NPO Tanda Owens
Neighborhood Police Officer Collette Burks-Weathers, 2nd precinct
Neighborhood Police Officer (NPO) Collette Burks-Weathers says she provides “concierge services” to the citizens of Detroit. That is her motto as a Neighborhood Police Officer. “Concierge services in that you wait on them no matter where they come from and you treat them as if they were your family member,” she explained. With that attitude, she embodies what it means to be a public servant.
NPO Burks-Weathers works in the 2nd precinct and spends her days building relationships. She says it is a team effort between citizens, businesses and the police department. “Everything is connected. It goes together like a puzzle,” she explained, also comparing it to baking a cake, saying each ingredient is necessary for a successful outcome.
After 20 years on the job and two years as an NPO, she has plenty of success stories to share. She believes part of her job is to nurture and encourage people. She spoke of receiving a letter after one interaction. A man followed her advice to get out of a negative situation and reconnect with his daughter and grandchild. Months later he sent a letter to her precinct, thanking her. “So if I touch one life like his, imagine in my 20 years I’ve probably touched a lot of lives by giving them helpful and encouraging information,” she reflected. She said she sees people with skills who are using those abilities in an unproductive way. “Some people are mechanically inclined but they are a car thief. They have a gift. They’re using it but they’re using it in an unconstructive way,” she explained. She provides alternatives and encouragement.
NPO Burks-Weathers loves providing a connection to DPD and knowing that people feel safe in their communities and trust the police. She continues to give “concierge services”, knowing her simple words of advice and encouragement can make all the difference for her community.
Neighborhood Police Officer Tania Anding, 12th Precinct
Much like her colleagues, Neighborhood Police Officer Tania Anding works in the 12th Precinct, building relationships and bridging the gap between the Detroit Police Department and the community. In one and a half years as an NPO, she’s already started four block clubs, one radio patrol and an apartment watch group. She’s in the process of forming two more block clubs. She says it’s “on-going” and there is never a dull day as an NPO. However, the hard work pays off. She explained, “It’s rewarding. It feels good when someone just shakes your hand and says, ‘I appreciate you.’”
Right now, NPO Anding is focusing on an area which the 12th Precinct just adopted two years ago, 7 Mile between Woodward and John R. “It’s a huge challenge. I’ve been working in that area strong for the past couple of months,” she said. “I’ve just been cleaning up there.” Being present in an area is often all it takes for NPOs to start forming lasting relationships. As she works to clean the area, that sense of ownership is shared with the citizens. She said it helps homeowners and renters because “people want to come somewhere where the neighborhood is attractive.”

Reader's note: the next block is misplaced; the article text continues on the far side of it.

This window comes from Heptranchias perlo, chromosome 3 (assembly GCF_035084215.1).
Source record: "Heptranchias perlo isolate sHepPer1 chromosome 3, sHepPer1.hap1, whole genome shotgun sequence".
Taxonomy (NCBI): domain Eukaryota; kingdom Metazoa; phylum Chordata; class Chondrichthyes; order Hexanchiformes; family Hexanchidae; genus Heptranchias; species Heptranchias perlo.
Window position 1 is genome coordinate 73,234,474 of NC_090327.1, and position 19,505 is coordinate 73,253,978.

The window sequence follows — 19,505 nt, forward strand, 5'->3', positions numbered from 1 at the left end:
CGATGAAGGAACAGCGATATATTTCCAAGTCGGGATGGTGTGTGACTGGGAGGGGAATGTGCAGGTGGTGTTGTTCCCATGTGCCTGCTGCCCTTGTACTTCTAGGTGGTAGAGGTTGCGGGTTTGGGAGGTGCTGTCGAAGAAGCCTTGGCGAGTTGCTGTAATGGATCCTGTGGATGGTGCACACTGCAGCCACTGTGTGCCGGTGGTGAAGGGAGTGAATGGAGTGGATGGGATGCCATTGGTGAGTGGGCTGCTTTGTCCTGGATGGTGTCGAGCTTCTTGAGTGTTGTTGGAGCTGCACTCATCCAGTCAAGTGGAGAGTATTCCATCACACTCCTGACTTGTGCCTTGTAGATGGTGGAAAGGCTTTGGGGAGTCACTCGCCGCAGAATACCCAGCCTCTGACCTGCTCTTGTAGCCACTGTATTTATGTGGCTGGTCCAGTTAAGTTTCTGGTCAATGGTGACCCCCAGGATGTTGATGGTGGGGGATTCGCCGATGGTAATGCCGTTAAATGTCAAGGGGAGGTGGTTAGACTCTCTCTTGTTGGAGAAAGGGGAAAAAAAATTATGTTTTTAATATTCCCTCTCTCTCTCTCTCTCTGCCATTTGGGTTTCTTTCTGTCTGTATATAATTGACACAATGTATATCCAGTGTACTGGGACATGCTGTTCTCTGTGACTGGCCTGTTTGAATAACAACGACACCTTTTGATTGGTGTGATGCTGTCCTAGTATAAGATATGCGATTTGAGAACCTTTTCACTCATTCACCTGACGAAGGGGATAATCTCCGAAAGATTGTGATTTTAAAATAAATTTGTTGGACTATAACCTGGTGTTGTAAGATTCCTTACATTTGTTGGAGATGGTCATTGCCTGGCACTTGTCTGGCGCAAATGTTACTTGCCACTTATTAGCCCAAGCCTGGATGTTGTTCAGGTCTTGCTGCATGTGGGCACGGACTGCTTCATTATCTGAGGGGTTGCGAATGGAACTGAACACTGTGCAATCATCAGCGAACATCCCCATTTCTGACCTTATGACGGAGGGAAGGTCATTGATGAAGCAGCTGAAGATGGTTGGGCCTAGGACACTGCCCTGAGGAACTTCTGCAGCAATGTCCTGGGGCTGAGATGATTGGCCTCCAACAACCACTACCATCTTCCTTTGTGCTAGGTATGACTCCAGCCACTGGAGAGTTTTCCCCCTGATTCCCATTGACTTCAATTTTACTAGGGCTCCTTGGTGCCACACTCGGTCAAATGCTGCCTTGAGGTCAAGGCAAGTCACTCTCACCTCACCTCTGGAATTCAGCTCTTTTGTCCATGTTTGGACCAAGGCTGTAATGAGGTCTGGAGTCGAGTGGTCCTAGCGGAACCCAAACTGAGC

NPO Anding worked with one particular home owner who was being bullied by the community. The bullying was so severe that he ended up leaving his home and moving to Cincinnati. Eventually, he was put in touch with NPO Anding. Thanks to her encouragement and commitment to working with him, this man was able to move back into his home in Detroit.
These small things make a big difference. Every day, NPOs like Tania Anding are committed to making that positive impact, improving neighborhoods and the quality of life in Detroit.
Neighborhood Police Officer Douglas Nichols – 11th Precinct
Neighborhood Police Officer (NPO) Douglas Nichols has been a Detroit Police Officer for 40 years. He’s been a Neighborhood Police Officer since the program began three years ago. He’s seen the program grow and believes it is making a difference in Detroit. “We’ve brought the community together with the Police Department. Working with the community is a good thing. A very good thing,” he said.
During his 40 year career, he’s worked all over the department but he says it’s different as a NPO. “As a Neighborhood Police Officer you’re more in touch with the community,” he explained. NPO Nichols also serves as a Field Training Officer, teaching new officers the importance of community outreach. “The community is your eyes and ears out there,” he explained. “Without the community, we can’t do what we do. We need the community involvement. You just can’t make it without the community.”
Although he teaches this lesson to new officers, NPO Nichols says being a NPO is not for everyone. “You have to be a self-giving person to be a Neighborhood Police Officer. You have to be,” he said. After 40 years of service, NPO Nichols continues to give to his community and the city which he loves.
Neighborhood Police Officer Michael Crowder – 12th Precinct